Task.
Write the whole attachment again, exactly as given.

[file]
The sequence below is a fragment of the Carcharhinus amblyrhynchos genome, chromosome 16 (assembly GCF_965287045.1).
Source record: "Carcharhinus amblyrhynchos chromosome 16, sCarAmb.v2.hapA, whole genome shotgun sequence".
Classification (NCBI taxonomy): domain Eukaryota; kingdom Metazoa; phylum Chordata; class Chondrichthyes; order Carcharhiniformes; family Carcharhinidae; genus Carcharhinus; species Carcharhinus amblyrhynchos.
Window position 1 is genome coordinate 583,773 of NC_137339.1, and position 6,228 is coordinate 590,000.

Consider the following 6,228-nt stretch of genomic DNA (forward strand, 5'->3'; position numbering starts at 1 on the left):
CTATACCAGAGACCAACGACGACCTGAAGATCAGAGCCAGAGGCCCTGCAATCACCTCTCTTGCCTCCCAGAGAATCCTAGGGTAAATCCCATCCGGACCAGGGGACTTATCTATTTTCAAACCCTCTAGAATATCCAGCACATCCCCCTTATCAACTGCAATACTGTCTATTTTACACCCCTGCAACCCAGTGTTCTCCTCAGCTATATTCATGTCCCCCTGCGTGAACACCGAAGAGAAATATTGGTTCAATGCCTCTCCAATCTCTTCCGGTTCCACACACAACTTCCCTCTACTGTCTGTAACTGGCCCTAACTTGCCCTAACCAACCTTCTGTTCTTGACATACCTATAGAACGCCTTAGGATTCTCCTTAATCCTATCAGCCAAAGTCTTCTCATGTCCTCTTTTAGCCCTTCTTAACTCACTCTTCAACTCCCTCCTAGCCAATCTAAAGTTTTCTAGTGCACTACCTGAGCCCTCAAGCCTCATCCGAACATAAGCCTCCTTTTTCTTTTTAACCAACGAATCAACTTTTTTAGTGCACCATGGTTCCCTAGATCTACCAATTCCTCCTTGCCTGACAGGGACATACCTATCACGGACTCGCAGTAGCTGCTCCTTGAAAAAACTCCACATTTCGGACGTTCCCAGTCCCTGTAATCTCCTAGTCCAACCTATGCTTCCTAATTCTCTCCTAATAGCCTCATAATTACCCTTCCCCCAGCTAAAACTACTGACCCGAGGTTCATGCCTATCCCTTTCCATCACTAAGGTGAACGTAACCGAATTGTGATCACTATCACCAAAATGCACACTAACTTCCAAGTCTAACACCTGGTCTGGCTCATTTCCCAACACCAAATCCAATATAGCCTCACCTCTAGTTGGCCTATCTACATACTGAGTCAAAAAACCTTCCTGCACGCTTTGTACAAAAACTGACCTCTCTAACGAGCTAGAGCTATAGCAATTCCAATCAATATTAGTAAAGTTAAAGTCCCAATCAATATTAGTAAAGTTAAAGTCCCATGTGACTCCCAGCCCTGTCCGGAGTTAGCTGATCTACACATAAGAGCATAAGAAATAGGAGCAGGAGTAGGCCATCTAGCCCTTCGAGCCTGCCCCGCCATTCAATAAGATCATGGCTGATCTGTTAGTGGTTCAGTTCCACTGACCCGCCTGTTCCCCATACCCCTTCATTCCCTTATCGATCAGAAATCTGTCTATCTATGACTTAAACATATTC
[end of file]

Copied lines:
The sequence below is a fragment of the Carcharhinus amblyrhynchos genome, chromosome 16 (assembly GCF_965287045.1).
Source record: "Carcharhinus amblyrhynchos chromosome 16, sCarAmb.v2.hapA, whole genome shotgun sequence".
Classification (NCBI taxonomy): domain Eukaryota; kingdom Metazoa; phylum Chordata; class Chondrichthyes; order Carcharhiniformes; family Carcharhinidae; genus Carcharhinus; species Carcharhinus amblyrhynchos.
Window position 1 is genome coordinate 583,773 of NC_137339.1, and position 6,228 is coordinate 590,000.

Consider the following 6,228-nt stretch of genomic DNA (forward strand, 5'->3'; position numbering starts at 1 on the left):
CTATACCAGAGACCAACGACGACCTGAAGATCAGAGCCAGAGGCCCTGCAATCACCTCTCTTGCCTCCCAGAGAATCCTAGGGTAAATCCCATCCGGACCAGGGGACTTATCTATTTTCAAACCCTCTAGAATATCCAGCACATCCCCCTTATCAACTGCAATACTGTCTATTTTACACCCCTGCAACCCAGTGTTCTCCTCAGCTATATTCATGTCCCCCTGCGTGAACACCGAAGAGAAATATTGGTTCAATGCCTCTCCAATCTCTTCCGGTTCCACACACAACTTCCCTCTACTGTCTGTAACTGGCCCTAACTTGCCCTAACCAACCTTCTGTTCTTGACATACCTATAGAACGCCTTAGGATTCTCCTTAATCCTATCAGCCAAAGTCTTCTCATGTCCTCTTTTAGCCCTTCTTAACTCACTCTTCAACTCCCTCCTAGCCAATCTAAAGTTTTCTAGTGCACTACCTGAGCCCTCAAGCCTCATCCGAACATAAGCCTCCTTTTTCTTTTTAACCAACGAATCAACTTTTTTAGTGCACCATGGTTCCCTAGATCTACCAATTCCTCCTTGCCTGACAGGGACATACCTATCACGGACTCGCAGTAGCTGCTCCTTGAAAAAACTCCACATTTCGGACGTTCCCAGTCCCTGTAATCTCCTAGTCCAACCTATGCTTCCTAATTCTCTCCTAATAGCCTCATAATTACCCTTCCCCCAGCTAAAACTACTGACCCGAGGTTCATGCCTATCCCTTTCCATCACTAAGGTGAACGTAACCGAATTGTGATCACTATCACCAAAATGCACACTAACTTCCAAGTCTAACACCTGGTCTGGCTCATTTCCCAACACCAAATCCAATATAGCCTCACCTCTAGTTGGCCTATCTACATACTGAGTCAAAAAACCTTCCTGCACGCTTTGTACAAAAACTGACCTCTCTAACGAGCTAGAGCTATAGCAATTCCAATCAATATTAGTAAAGTTAAAGTCCCAATCAATATTAGTAAAGTTAAAGTCCCATGTGACTCCCAGCCCTGTCCGGAGTTAGCTGATCTACACATAAGAGCATAAGAAATAGGAGCAGGAGTAGGCCATCTAGCCCTTCGAGCCTGCCCCGCCATTCAATAAGATCATGGCTGATCTGTTAGTGGTTCAGTTCCACTGACCCGCCTGTTCCCCATACCCCTTCATTCCCTTATCGATCAGAAATCTGTCTATCTATGACTTAAACATATTC